I am deeply saddened by the news that Leonard Nimoy has passed away. Some of my earliest memories of childhood were watching the original series. The show was on every weekend and I watched it religiously. Spock was my childhood hero. I wanted to be just like him: incredibly smart, calm and unflappable in the face of any catastrophe. When being smart and idolizing such a character earned me the scorn and ridicule of my peers, he taught me not to let my emotions get the best of me. Though I never so much mastered my emotions as bottled them up. But I think Spock grappled with that as well.
I remember when Star Wars came out, and, like the other kids my age, I was infatuated with it. But when Star Trek: The Motion Picture came out 2 years later I began to see that the beauty of science fiction is not in the fancy gadgetry or the heroic space battles, but rather it is a way to put people in alien circumstances and explore what that does to one’s humanity (for better or for worse). See humanity and the world in a different light, and, hopefully, think about how to make each a bit better. I think Star Trek did that better than any other sci-fi franchise.
I lived for a number of years without a TV, and just recently started watching some of the various Star Trek series (my favourite being Voyager) with my wife. I started noticing a theme that runs through almost every part of the Star Trek franchise: there is always a character who is trying to come to terms, in some way, with what it means to be human. Data, Seven of Nine, The Doctor, T’Pol, Odo and the original template, Spock. Like all of us, Spock had to grapple with a part of himself that he wasn’t comfortable with, but, ultimately turned out to be an essential part of who he was. What is more human than that?
This is expressed the best in Kirk’s eulogy: “Of all the souls I have encountered in my travels, his was the most… human.”
Here’s a sad story from the Van Bunschoten book, which would be a great premise for a tragic love poem (like The Highwayman)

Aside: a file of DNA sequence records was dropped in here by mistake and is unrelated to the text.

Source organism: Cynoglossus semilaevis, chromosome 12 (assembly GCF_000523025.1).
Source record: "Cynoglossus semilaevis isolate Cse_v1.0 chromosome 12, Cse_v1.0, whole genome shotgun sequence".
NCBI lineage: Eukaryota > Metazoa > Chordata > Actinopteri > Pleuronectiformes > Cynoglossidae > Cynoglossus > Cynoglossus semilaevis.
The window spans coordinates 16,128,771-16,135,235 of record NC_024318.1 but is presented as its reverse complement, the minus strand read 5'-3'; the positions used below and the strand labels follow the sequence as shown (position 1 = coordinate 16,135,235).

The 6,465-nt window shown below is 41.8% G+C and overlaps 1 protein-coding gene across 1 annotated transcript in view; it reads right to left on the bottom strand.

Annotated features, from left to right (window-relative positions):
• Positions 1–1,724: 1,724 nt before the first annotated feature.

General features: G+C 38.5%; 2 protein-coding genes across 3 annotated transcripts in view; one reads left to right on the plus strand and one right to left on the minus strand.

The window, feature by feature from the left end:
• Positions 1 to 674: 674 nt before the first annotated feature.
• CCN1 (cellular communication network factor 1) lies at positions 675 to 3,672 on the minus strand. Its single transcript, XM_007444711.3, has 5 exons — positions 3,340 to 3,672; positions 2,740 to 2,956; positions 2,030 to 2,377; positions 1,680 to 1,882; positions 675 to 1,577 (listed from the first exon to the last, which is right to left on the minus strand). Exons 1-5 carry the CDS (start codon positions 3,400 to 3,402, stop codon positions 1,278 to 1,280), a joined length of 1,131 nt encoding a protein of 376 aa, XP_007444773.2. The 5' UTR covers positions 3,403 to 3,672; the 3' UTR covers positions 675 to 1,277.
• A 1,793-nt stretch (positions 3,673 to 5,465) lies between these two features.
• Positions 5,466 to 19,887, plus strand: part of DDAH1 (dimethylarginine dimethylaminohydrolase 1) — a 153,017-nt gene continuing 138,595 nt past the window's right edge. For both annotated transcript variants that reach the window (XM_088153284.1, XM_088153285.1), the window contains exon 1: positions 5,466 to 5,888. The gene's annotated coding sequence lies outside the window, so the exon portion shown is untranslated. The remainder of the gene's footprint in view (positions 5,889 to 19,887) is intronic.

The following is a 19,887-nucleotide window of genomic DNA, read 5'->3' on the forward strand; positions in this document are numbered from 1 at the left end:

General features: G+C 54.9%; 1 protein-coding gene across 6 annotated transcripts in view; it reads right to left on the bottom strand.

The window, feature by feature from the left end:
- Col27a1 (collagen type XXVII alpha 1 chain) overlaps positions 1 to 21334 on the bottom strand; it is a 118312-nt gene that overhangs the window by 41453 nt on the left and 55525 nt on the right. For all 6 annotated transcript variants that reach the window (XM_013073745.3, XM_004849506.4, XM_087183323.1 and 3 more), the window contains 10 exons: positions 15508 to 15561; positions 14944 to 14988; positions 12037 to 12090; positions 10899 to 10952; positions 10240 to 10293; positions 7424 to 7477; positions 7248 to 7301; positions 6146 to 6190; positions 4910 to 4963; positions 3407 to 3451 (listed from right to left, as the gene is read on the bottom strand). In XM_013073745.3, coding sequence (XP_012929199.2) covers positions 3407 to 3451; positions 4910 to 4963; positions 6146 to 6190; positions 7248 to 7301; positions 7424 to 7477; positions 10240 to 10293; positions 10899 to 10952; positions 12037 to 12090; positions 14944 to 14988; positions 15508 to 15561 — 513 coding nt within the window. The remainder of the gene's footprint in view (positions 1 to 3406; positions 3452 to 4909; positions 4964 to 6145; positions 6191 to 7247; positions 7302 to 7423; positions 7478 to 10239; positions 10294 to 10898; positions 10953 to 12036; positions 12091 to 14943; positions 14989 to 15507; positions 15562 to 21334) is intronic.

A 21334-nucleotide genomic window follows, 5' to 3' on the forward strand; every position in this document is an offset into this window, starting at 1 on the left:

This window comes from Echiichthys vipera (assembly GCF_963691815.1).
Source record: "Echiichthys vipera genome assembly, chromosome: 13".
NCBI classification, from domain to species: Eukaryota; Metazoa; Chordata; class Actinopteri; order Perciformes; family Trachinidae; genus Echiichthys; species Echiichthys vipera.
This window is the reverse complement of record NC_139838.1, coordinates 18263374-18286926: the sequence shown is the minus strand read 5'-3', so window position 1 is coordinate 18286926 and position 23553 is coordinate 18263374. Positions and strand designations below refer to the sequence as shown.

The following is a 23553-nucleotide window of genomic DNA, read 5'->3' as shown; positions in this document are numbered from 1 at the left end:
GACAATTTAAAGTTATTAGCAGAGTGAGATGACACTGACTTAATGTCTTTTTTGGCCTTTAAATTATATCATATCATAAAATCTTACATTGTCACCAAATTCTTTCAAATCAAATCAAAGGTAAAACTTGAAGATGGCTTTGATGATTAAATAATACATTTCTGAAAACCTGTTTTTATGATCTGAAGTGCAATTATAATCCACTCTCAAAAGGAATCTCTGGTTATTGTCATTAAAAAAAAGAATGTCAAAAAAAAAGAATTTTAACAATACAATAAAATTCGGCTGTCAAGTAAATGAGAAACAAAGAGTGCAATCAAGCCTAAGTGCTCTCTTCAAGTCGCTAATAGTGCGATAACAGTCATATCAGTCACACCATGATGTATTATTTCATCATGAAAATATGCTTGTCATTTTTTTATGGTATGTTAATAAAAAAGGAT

Sarah, b. Jan. 8, 1786; d. Sept. 5, 1803. She was to have married John Greene, ... He came up from New York to his home near Hyde Park with an illness that proved to be yellow fever and she nursed him. He died; she caught the fever from him and also died, and they lie side by side in Hyde Park church-yard.
Sarah’s page can be found on WeRelate
I just migrated this site to Laughing Squid’s new cloud hosting and upgraded WordPress. I’ve been hoping to get this blog going again, as I have a bunch of rants bottled up, but it has been a very busy year: My daughter just turned two, we moved across the country last year and the house has needed a lot of work.
I debated setting up separate blogs for the different topics of concern to me, but I figured that’s just too much work, so there will be an odd mix of topics here including: veganism (from an abolitionist viewpoint), bicycling, gardening and various computer programming topics.
Considering this is my first post pretty much since my daughter was born, I’m sure I’m talking to an empty room. That’s ok, I’m used to it. But this post at least will explain the long gap and the change in focus.
The world got one more vegan yesterday (5-Nov-08) at 6:14pm when Madeleine Helen Marie Fisher was brought into this world. She was 7 lbs 1 oz and 20 inches long. As can be seen in this picture she quite liked laying on her front with her butt up in the air. Contractions began just after Obama’s acceptance speech, so obviously she was waiting for that before gracing us with her presence.
Both mother and daughter are doing well.
Update: photos are now online here.